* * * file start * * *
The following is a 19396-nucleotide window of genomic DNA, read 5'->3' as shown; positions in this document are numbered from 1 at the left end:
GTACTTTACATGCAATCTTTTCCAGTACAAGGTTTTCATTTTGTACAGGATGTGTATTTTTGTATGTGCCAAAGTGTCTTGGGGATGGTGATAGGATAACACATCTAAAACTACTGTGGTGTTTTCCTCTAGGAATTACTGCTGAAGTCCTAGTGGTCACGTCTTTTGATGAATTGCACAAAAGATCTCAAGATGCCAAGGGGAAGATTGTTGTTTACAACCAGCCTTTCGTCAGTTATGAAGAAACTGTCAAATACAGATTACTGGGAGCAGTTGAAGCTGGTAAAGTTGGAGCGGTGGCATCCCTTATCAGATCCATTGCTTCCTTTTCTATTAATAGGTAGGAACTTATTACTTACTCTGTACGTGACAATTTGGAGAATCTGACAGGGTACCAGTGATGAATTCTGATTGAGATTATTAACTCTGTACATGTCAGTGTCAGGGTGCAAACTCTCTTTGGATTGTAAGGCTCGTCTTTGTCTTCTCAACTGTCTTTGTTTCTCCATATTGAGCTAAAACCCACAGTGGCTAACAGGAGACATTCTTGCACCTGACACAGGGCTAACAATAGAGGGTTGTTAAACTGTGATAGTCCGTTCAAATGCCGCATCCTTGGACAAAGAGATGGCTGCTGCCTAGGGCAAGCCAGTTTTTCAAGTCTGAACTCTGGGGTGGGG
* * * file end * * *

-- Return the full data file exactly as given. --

The following is a 19396-nucleotide window of genomic DNA, read 5'->3' as shown; positions in this document are numbered from 1 at the left end:
GTACTTTACATGCAATCTTTTCCAGTACAAGGTTTTCATTTTGTACAGGATGTGTATTTTTGTATGTGCCAAAGTGTCTTGGGGATGGTGATAGGATAACACATCTAAAACTACTGTGGTGTTTTCCTCTAGGAATTACTGCTGAAGTCCTAGTGGTCACGTCTTTTGATGAATTGCACAAAAGATCTCAAGATGCCAAGGGGAAGATTGTTGTTTACAACCAGCCTTTCGTCAGTTATGAAGAAACTGTCAAATACAGATTACTGGGAGCAGTTGAAGCTGGTAAAGTTGGAGCGGTGGCATCCCTTATCAGATCCATTGCTTCCTTTTCTATTAATAGGTAGGAACTTATTACTTACTCTGTACGTGACAATTTGGAGAATCTGACAGGGTACCAGTGATGAATTCTGATTGAGATTATTAACTCTGTACATGTCAGTGTCAGGGTGCAAACTCTCTTTGGATTGTAAGGCTCGTCTTTGTCTTCTCAACTGTCTTTGTTTCTCCATATTGAGCTAAAACCCACAGTGGCTAACAGGAGACATTCTTGCACCTGACACAGGGCTAACAATAGAGGGTTGTTAAACTGTGATAGTCCGTTCAAATGCCGCATCCTTGGACAAAGAGATGGCTGCTGCCTAGGGCAAGCCAGTTTTTCAAGTCTGAACTCTGGGGTGGGG